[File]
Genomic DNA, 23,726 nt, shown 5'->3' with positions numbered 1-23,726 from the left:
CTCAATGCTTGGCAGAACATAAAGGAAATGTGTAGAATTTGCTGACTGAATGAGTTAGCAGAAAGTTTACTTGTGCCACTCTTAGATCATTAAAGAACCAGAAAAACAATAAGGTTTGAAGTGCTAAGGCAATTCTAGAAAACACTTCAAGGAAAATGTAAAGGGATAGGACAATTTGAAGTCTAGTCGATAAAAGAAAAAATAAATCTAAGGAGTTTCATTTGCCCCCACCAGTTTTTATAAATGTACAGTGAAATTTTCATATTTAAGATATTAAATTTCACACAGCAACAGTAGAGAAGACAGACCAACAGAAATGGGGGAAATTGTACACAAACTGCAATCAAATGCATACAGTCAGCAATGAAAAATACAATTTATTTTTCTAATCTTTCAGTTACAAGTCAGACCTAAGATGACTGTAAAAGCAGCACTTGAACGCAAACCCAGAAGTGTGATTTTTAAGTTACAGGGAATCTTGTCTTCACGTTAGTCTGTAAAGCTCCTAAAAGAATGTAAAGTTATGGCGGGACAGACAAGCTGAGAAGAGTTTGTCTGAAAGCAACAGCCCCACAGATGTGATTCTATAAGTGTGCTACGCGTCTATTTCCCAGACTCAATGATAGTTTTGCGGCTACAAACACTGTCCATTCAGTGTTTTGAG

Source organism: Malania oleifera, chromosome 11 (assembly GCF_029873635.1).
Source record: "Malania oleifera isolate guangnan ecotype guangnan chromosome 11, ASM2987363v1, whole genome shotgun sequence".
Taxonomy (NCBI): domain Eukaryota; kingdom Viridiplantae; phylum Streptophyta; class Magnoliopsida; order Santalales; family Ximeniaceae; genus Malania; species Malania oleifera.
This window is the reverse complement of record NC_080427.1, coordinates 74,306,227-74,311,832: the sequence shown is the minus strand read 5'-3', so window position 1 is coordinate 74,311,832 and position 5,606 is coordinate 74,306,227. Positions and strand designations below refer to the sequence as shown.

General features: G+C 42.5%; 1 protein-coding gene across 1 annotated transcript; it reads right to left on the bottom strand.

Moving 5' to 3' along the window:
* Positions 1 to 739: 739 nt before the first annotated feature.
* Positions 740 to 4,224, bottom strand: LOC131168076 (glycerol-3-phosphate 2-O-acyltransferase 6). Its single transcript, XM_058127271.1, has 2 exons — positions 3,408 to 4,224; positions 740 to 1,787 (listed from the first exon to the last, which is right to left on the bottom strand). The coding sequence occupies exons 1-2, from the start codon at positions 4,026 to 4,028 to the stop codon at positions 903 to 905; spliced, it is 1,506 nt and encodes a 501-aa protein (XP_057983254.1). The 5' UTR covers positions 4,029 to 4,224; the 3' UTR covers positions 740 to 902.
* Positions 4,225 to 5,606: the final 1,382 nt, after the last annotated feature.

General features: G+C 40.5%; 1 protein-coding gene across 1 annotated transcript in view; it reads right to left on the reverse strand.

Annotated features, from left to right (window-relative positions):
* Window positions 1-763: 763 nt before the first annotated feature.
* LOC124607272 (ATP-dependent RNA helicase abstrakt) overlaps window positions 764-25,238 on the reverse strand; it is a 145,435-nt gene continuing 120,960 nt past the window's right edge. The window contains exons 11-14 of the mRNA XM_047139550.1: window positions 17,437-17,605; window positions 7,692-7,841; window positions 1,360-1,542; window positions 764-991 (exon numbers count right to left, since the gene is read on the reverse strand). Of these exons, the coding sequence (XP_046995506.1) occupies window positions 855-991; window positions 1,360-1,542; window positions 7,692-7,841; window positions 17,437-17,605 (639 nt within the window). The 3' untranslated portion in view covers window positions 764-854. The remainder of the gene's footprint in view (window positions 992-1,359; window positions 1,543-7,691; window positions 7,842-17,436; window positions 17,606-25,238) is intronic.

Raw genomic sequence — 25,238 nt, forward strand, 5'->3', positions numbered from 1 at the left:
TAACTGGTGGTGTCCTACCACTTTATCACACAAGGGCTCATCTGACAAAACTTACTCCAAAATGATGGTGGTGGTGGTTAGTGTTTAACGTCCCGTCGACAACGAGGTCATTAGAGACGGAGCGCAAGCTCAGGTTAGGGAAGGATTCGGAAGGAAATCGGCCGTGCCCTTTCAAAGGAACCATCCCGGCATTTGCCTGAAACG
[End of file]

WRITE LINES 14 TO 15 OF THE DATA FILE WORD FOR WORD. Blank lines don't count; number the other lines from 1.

* Window positions 1-763: 763 nt before the first annotated feature.
* LOC124607272 (ATP-dependent RNA helicase abstrakt) overlaps window positions 764-25,238 on the reverse strand; it is a 145,435-nt gene continuing 120,960 nt past the window's right edge. The window contains exons 11-14 of the mRNA XM_047139550.1: window positions 17,437-17,605; window positions 7,692-7,841; window positions 1,360-1,542; window positions 764-991 (exon numbers count right to left, since the gene is read on the reverse strand). Of these exons, the coding sequence (XP_046995506.1) occupies window positions 855-991; window positions 1,360-1,542; window positions 7,692-7,841; window positions 17,437-17,605 (639 nt within the window). The 3' untranslated portion in view covers window positions 764-854. The remainder of the gene's footprint in view (window positions 992-1,359; window positions 1,543-7,691; window positions 7,842-17,436; window positions 17,606-25,238) is intronic.